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Old 12-15-2021, 11:27 AM   #22 (permalink)
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IV: Churchill Misrules the Waves – Storm on the Horizon

If nothing else, being given the post of the Lord of the Admiralty raised Churchill's profile by making him one of the four men in the government to be provided a residence at the nation's expense (the other three of course were the Prime Minister, Chancellor of the Exchequer and the Lord Chancellor), perhaps the finest of all the residences, the sumptuous Admiralty House. In addition to this, he got his own yacht. Oh yes. The Lord Admiral could not be seen being ferried from appointment to appointment on some Navy runabout, so he had Enchantress, a 320-foot behemoth weighing 4,000 tons and with a crew of nearly 200. The ship was not mothballed during Churchill's tenure, as he made good use of it, spending over eight months of his time in the Admiralty aboard her, basically showing her off and showing off his power and prestige no doubt. But he was not an indolent commander, lazing back on Enchantress and letting the world, and responsibility, pass by. On the contrary, as already noted, he was preparing for war.

It's easy to see Churchill as a war-mongerer, but according to most of the notes quoted in Roy Jenkins' (pretty boring mostly) biography of the great man, nothing could be further from the truth. Although he anticipated, or perhaps a better word would be foresaw, the coming of a great war in which England and France would take on Germany and her allies, he was by no means looking forward to it. He intended to prepare for it, the same way, perhaps, someone going to the dentist (not an occasion anyone would be looking forward to or wishing for – unless there were in great pain I expect) would ensure their teeth were brushed before leaving the house for the appointment. You wouldn't want to do it, you might wish to avoid it altogether, but if you had no choice you were damned sure you were going to be prepared. So it was with Churchill in his role as Lord of the Admiralty. He could see the dark clouds forming on the horizon, and intended Britain should be ready to weather the storm.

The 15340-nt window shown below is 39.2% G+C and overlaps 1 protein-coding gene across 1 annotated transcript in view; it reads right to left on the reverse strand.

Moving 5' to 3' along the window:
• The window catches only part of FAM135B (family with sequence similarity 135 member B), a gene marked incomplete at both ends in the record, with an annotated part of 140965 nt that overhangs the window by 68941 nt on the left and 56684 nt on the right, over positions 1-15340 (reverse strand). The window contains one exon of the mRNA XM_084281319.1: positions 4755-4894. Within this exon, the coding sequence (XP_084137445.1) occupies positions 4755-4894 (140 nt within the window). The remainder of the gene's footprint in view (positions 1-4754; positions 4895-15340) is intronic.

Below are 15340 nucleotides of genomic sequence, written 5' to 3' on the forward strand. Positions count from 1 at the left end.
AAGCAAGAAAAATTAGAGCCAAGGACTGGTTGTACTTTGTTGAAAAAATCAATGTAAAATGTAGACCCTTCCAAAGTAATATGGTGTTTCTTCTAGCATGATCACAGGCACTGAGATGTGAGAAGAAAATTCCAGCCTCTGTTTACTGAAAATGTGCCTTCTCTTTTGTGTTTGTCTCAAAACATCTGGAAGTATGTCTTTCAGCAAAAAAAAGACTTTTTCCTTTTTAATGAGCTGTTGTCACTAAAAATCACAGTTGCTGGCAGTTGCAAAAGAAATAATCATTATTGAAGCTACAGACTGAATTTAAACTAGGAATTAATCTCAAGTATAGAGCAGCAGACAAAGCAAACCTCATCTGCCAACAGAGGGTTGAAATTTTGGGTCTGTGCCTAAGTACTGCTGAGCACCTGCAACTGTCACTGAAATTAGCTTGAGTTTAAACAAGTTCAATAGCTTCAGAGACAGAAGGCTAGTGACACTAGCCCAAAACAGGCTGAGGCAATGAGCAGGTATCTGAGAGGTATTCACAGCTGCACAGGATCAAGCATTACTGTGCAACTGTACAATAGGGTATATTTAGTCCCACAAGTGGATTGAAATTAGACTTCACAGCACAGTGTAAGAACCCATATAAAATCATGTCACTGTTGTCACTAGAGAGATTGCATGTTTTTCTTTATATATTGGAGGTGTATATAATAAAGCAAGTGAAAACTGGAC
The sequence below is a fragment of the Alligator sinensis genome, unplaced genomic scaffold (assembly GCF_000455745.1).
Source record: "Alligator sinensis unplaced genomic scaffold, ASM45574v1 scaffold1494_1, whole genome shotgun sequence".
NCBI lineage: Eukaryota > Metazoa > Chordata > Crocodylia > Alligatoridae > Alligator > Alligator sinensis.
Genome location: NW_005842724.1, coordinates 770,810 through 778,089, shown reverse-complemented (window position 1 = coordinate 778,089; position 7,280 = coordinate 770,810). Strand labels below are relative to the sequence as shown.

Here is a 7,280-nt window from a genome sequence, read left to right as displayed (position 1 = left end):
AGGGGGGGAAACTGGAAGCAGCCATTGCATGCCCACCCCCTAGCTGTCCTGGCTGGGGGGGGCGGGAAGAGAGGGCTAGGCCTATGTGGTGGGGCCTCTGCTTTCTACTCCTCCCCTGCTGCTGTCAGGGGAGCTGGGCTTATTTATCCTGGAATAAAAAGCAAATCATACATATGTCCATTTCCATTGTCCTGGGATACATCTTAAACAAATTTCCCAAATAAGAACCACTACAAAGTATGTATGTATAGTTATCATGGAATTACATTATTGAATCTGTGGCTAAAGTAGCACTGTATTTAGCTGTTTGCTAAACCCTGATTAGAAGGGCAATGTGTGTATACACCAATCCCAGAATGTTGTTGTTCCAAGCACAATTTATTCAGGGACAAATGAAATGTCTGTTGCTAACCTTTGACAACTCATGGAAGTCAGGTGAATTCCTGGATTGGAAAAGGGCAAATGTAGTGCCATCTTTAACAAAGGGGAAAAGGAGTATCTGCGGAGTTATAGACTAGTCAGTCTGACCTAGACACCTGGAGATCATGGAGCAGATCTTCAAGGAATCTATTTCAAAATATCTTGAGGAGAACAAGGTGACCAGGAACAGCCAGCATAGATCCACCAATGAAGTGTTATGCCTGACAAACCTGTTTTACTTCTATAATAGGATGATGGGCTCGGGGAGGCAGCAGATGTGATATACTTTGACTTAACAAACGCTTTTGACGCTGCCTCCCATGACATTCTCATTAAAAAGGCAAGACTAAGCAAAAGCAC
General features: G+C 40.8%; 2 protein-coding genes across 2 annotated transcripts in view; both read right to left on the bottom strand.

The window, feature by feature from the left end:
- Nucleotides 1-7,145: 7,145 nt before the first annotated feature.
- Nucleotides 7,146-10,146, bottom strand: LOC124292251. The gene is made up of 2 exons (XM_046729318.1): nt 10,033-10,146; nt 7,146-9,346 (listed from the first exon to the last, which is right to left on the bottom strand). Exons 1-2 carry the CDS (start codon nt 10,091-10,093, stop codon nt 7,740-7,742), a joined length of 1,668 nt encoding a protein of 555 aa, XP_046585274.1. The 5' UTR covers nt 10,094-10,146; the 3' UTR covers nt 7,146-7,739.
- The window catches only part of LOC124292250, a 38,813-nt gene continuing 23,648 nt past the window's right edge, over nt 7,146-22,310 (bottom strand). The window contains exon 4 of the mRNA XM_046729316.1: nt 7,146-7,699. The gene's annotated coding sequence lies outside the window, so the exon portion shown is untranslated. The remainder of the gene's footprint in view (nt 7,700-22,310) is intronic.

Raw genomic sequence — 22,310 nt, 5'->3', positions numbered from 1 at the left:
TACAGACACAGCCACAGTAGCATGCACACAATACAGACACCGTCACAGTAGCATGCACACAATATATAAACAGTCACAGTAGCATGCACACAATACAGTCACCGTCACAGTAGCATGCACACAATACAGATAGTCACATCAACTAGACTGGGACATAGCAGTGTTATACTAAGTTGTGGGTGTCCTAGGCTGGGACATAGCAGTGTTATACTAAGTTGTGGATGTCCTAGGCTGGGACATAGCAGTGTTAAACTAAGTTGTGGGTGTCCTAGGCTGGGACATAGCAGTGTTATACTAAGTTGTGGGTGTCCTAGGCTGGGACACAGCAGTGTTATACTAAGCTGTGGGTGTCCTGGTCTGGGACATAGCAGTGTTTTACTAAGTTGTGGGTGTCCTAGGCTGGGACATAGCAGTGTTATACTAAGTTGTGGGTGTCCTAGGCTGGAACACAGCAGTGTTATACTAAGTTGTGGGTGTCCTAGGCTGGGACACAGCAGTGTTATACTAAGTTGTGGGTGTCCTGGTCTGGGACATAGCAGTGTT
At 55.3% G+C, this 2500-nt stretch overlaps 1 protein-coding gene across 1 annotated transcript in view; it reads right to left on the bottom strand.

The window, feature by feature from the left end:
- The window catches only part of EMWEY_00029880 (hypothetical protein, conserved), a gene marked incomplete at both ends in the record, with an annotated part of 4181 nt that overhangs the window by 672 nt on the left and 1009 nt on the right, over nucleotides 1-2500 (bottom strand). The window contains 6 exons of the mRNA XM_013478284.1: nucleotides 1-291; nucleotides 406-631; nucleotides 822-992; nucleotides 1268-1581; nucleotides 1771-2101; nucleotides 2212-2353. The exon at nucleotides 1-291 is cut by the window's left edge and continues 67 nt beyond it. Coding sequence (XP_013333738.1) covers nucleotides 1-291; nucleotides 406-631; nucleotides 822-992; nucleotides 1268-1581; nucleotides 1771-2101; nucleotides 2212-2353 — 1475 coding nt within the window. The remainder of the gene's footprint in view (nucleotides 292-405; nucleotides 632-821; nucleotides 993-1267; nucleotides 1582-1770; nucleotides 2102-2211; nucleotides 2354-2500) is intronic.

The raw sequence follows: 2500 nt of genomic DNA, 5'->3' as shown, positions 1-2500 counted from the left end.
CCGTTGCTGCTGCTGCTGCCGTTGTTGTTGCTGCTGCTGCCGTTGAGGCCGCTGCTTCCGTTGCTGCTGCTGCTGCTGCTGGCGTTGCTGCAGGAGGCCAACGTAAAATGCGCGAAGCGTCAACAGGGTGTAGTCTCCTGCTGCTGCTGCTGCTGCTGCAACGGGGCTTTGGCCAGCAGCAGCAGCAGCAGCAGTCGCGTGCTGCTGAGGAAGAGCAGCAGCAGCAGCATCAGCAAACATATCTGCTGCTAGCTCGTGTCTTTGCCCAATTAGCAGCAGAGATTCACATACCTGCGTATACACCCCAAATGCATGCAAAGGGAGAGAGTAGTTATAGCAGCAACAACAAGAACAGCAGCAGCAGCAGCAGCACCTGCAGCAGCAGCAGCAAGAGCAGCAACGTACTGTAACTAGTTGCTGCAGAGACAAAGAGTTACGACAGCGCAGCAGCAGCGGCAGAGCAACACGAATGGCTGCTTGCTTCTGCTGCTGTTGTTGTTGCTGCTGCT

This meant, of course, bolstering up and training the navy, having it equipped with the best vessels and ensuring the proper chains of command were in place, and a whole lot more besides. Obviously, strategy as to where the various fleets should be deployed in the case of war breaking out was of paramount importance too, including the deployment of seven army division to France at the first sign of hostilities, and to change the policy of ships blockading German ports, and instead send them to intercept the enemy, or any who tried to supply or assist him. In this he came up against some stiff opposition, making enemies of powerful people, removing them from their posts in various manners and replacing them with men not only loyal to him and who would support and implement his policies in the advent of war, but who were, in his view, better suited to get the job done. Out went First Sea Lord Admiral Sir Arthur Wilson and Lord Fisher, in came Rear Admiral David Beatty and Sir John Jellicoe, two men who were to prove pivotal in the naval battles of World War I. Not all of his appointments would work out so well, particularly the ill-advised rethink on the deposed – and semi-retired, at seventy-two – Lord Fisher, whom Churchill invited back as First Sea Lord.

It was, of course, during the First World War that Churchill made his name and wrote it in the annals of history before he became Prime Minister and elevated himself almost to the state of legend, but the period was also the time that marked his greatest fall, one that could have toppled him so badly that he might never have risen again. As we all know, his predictions about German belligerence came to pass, and World War I – then known as the Great War, or indeed, perhaps naively, the War to End All Wars – fell upon the planet like a ravening beast. There had never been a world war before; it was something terrible and new. Up to now, in human history, armies had fought other armies, nations had fought other nations, empires had fought other empires, but from a strictly global point of view these conflicts could be regarded as parochial. In other words, only those with a vested interest in, or subservient to, the main powers took part. When the Roman Empire went to war, although its legions might number among them troops from Africa, Egypt, Greece, none of these countries supported their campaigns. Their soldiers fought because the countries or regions they belonged to were part of the empire, but those territories themselves did not rise up. When Britain struggled to curb the expansion of France under Napoleon, she mostly did so alone. When the French fought the Dutch, it was just those two countries. Generally speaking, even if allies, unless called upon (and unless it was expedient to do so, as treaties were forever being warped and changed and loyalties shifting in those times) most of the other kingdoms left them to it. It often worked out better for them if they stayed out, and could then capitalise on a weaker enemy, or even, a weaker previous ally.